Darlington’s origins date back to the mid-18th century.
Originally a heavily wooded area, the settlement of what is now Darlington County began in earnest after 1736 and 1737 when the province of South Carolina set aside a vast area of land for the Welsh Baptists of Delaware. This Welsh Tract bordered both sides of the Pee Dee River. For almost thirty years, settlers concentrated on the banks and small tributaries of the Pee Dee River. Beginning in the 1760s, and continuing into the 1770s, other groups slowly made their way into present-day Darlington, and were granted lands on the Lynches River, Jeffries Creek, and a host of other watercourses. These settlers included descendants of French Huguenots, Scots-Irish, and the English.
For 30 years following the arrival of the first settlers, local government did not exist for the citizens of the area. All deeds, estate settlements, and other legal matters had to be taken to Charles Town to be recorded. In 1769, by an Act of the Assembly, Cheraw District was established as a Judicial District. A courthouse and gaol (jail) were built at Long Bluff (near present-day Society Hill), and were operational by late 1772.
After the Revolutionary War, in 1785, Cheraw District was divided into three counties, Marlborough, Chesterfield, and Darlington. Darlington County was bounded by the Pee Dee River), Lynches River, and Cedar Creek. To this day it is unknown why the county was named “Darlington”. After 1798 the designation “county” was changed to “district”. In 1835, the city of Darlington became the new county seat. In the 1868 South Carolina Constitution, the designation reverted to “county”.
Florence County was created out of parts of Darlington and Marion counties in 1888. Darlington County gave up additional territory in 1902 when Lee County was created.
Darlington Court House and Public Square:
Darlington was originally built around the public square and the courthouse which now sit in the present locations due to an argument in the late 18th Century between Colonel Lamuel Benton and Captain Elias Dubose. The story goes that the two argued over whether the Courthouse should be built in Mechanicsville or Cuffey Town. Colonel Benton and Captain Dubose compromised and they each began, in their respective towns, on horseback until they reached one another. The spot where they met is where the Darlington Public Square and Courthouse are located today. Regrettably, a fire in March 1806 destroyed the original Courthouse. Rumor has it that an older woman, attempting to burn papers connected to her upcoming Court case, was responsible for the fire. The Courthouse was rebuilt between 1824 and 1825 in brick to prevent the spread of fire …the Courthouse was Chartered in 1935.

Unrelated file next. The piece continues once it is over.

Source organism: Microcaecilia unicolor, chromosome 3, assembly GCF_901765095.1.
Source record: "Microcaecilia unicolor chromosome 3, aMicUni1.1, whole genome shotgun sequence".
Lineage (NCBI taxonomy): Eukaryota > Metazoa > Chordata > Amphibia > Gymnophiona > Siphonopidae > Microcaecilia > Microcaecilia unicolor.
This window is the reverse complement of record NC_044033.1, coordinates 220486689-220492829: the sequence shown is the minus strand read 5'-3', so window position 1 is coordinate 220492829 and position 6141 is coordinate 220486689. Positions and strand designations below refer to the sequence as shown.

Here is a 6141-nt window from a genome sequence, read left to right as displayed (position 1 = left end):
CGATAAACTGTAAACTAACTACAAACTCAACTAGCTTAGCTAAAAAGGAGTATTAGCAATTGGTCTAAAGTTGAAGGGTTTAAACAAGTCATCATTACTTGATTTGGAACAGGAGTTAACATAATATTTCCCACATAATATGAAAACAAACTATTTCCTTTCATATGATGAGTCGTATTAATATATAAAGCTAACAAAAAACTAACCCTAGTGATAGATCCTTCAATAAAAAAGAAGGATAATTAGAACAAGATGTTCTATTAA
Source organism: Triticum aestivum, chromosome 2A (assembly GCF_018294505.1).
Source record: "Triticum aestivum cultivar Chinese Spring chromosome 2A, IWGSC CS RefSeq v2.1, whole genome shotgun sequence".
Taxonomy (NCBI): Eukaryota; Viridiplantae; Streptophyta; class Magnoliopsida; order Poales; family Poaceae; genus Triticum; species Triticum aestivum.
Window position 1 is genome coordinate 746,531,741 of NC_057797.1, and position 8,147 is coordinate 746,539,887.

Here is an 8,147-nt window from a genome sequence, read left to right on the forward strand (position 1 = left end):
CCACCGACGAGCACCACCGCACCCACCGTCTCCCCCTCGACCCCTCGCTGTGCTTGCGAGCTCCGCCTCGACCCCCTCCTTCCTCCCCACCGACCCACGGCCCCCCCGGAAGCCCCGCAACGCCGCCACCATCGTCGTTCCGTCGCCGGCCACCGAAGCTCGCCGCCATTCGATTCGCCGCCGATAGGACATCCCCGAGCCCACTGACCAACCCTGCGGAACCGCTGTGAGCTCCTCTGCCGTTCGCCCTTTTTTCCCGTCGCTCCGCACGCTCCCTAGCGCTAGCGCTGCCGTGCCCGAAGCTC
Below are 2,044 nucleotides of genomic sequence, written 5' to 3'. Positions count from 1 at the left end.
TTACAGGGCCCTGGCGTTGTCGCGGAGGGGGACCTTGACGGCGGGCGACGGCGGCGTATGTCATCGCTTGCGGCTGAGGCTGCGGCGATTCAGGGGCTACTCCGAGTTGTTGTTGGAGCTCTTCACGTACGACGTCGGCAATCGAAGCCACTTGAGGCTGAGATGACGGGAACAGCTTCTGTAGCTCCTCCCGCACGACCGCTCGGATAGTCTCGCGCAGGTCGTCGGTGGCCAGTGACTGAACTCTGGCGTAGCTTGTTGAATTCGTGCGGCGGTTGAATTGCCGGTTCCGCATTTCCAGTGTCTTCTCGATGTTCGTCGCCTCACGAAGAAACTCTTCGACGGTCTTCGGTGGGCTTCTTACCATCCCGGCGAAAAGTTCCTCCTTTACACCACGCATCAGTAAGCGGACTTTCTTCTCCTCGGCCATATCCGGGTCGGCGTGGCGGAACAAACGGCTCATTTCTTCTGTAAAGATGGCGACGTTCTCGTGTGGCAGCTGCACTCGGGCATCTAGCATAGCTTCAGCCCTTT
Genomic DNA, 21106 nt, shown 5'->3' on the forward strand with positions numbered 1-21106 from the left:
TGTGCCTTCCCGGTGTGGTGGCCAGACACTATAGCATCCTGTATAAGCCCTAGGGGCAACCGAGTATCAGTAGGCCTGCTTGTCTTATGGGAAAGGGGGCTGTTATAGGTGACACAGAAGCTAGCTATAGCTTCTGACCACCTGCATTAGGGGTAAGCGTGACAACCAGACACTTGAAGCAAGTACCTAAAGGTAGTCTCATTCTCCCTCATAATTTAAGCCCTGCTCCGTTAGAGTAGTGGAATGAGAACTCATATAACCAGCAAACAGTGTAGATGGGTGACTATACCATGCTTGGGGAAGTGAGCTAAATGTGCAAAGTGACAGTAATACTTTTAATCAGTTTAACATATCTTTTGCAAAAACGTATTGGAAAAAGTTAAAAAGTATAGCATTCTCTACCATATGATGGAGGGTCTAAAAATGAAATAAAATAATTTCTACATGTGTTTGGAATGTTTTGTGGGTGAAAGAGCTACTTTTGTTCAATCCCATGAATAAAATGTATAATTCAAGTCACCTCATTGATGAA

The Civil War:
During the Civil War, no battles occurred in Darlington, South Carolina. One of Sherman’s lieutenants, a former architect, was sent to burn down part of Darlington. When he arrived, he saw a house he had designed, due to this he left the town unscathed. However, in 1865, the Federal troops burned down the depot, cotton platforms and railroad trestles in 1865. After the war, the town was occupied by Federal troops, which were not withdrawn until 1871. In 1866, during the occupation, the worst fire to ever hit Darlington burned down the court house and the jail. It was rumored that drunken Federal soldiers were to blame.
Darlington is known for its agricultural significance in South Carolina. Cotton farming dates back to the first settlers of this area. In early 1865, cotton stores in Darlington were burned by General Sherman’s troops. In 1899, tobacco replaced cotton and became Darlington’s new cash crop. In fact, Darlington had the largest tobacco market in South Carolina. The agricultural boom in Darlington lasted until the 1970s, when the tobacco business began to fade. Today, the City of Darlington is a member of the South Carolina Cotton and Tobacco Trails. Ironically and coincidentally, the land upon which Darlington Raceway was built on was a cotton field.
Darlington is widely known as the home of the famous Darlington Raceway, the oldest racetrack in NASCAR, and the host of the Bojangle’s Southern 500 race, held every year on Labor Day weekend. The race has become known as “The Official Throwback Weekend of NASCAR”. Because of this, Darlington is a popular center for racing culture.